From the Closet to the Courtroom: Five LGBT Rights Lawsuits that have Changed Our Nation, by Carlos A. Ball
It is a truly fascinating study, superbly researched, and remarkably readable in spite of being a complex topic.
*Non-fiction books of this nature do not fit the star-rating system.
Publisher’s Blurb: The advancement of LGBT rights has occurred through struggles large and small-on the streets, around kitchen tables, and on the Web. Lawsuits have also played a vital role in propelling the movement forward, and behind every case is a human story: a landlord in New York seeks to evict a gay man from his home after his partner of ten years dies of AIDS; school officials in Wisconsin look the other way as a gay teenager is repeatedly and viciously harassed by other students; a lesbian couple appears unexpectedly at a clerk’s office in Hawaii seeking a marriage license.
Engaging and largely untold, From the Closet to the Courtroom explores how five pivotal lawsuits have altered LGBT history. Beginning each case narrative at the center-with the litigants and their lawyers-law professor Carlos Ball follows the stories behind each crucial lawsuit. He traces the parties from their communities to the courtroom, while deftly weaving in rich sociohistorical context and analyzing the lasting legal and political impact of each judicial outcome.
Over the last twenty years, no group of attorneys has helped to transform this country more than LGBT rights lawyers, and surprisingly, their collective accomplishments have received relatively little attention. Ball remedies that by exploring how a band of largely unheralded civil rights lawyers have attained remarkable legal victories through skill, creativity, and perseverance.
In this richly layered and multifaceted account, Ball vividly documents how these judicial victories have significantly altered LGBT lives today in ways that were unimaginable only a generation ago.
About the Author: Professor Ball received his B.A. summa cum laude from Tufts University, his J.D. from Columbia Law School, where he was a Kent Scholar and the book reviews editor of the Columbia Law Review, and his LL.M. from Cambridge University, where he was awarded a “First.” He clerked for Chief Justice Paul Liacos of the Massachusetts Supreme Judicial Court and worked as a lawyer for the Legal Aid Society in New York City in the early 1990s. He joined the law school in 2008 after teaching at the University of Illinois College of Law for eight years and at the Penn State University School of Law for five.
Professor Ball is also the author of The Morality of Gay Rights: An Exploration in Political Philosophy (Routledge, 2003), and co-author of Cases and Materials on Sexual Orientation and the Law (West, 2008).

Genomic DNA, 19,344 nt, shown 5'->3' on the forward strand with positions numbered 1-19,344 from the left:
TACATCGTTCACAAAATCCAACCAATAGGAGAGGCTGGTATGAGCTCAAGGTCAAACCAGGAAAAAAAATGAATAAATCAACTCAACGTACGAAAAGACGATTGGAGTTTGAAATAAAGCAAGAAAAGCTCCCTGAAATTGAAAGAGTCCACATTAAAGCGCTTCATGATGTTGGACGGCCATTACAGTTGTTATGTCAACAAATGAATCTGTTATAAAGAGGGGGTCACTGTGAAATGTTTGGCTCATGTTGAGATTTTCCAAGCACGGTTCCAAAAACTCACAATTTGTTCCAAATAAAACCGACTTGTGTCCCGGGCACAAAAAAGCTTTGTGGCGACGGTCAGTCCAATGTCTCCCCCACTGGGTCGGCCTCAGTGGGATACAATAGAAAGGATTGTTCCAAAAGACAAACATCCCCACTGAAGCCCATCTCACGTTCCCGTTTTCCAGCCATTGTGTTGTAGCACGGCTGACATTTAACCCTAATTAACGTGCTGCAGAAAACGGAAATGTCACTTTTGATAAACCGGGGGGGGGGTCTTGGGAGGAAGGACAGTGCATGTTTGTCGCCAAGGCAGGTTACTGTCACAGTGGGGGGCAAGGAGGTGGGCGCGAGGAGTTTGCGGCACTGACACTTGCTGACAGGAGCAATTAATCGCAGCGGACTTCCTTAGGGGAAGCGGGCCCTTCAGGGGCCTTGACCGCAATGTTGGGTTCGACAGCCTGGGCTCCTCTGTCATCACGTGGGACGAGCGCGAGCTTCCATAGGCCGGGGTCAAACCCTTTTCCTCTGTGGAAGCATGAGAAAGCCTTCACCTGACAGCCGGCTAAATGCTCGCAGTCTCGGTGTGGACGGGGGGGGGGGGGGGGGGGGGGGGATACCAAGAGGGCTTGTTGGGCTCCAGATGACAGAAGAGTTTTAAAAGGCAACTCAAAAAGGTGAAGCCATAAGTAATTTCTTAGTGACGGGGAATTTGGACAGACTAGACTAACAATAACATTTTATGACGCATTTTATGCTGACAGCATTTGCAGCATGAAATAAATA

Review by Gerry Burnie
If I were putting together a mini-course on the social history of GLBT discrimination in North America, I would definitely include Gay American History: Lesbian and gay men in U.S.A.- Johathan Katz , and Carlos A Ball’s, From the Closet to the Courtroom: Five LGBT Rights Lawsuits That Have Changed Our Nation [Beacon Press, 2010]. Moreover, at the risk of coming across as a ‘missionary’ for the cause, these two seminal works should be put on every GLBT individual’s ‘must-read’ list.
When reviewing a book of this nature it is necessary to say from the outset that one cannot possibly do justice to the amount of research and detail contained therein, in a few words. This is particularly so when dealing with a topic like constitutional law—probably one of the most complex but fascinating of all the areas of law. Nor should a review like this be read as authoritative in any way—i.e. the opinions expressed are not legal opinions.
Having said that, however, Professor Ball writes in a very readable style for legals as well as those with no legal training whatsoever. Therefore, the fact that it deals with law and judicial interpretation should not deter the average reader from reading and enjoying—and learning from—this important work.
To accommodate the space available, what follows is a sample of some of the cases covered, and a more detailed summary of one of them. You may want to take note of the dates to appreciate the fact that these legal break-throughs have been relatively recent in coming.
Jamie Nabozny was a seventh-grader (age 11, 1988) when the harassment started with some of his school peers taunting him with words like “faggot” and “queer.” The harassment grew progressively worse over a four-year period—including one instance where he was knocked into the urinal in the boys’ washroom, and then peed on—and culminated in finding himself lying on the floor of his school’s library as a boy repeatedly kicked him in the stomach while other kids cheered. During these intervening years Jamie and his parents complained on countless occasions to the school administrators. However, the officials refused to get involved; in fact, no student was ever disciplined for verbally or physically harassing Jamie.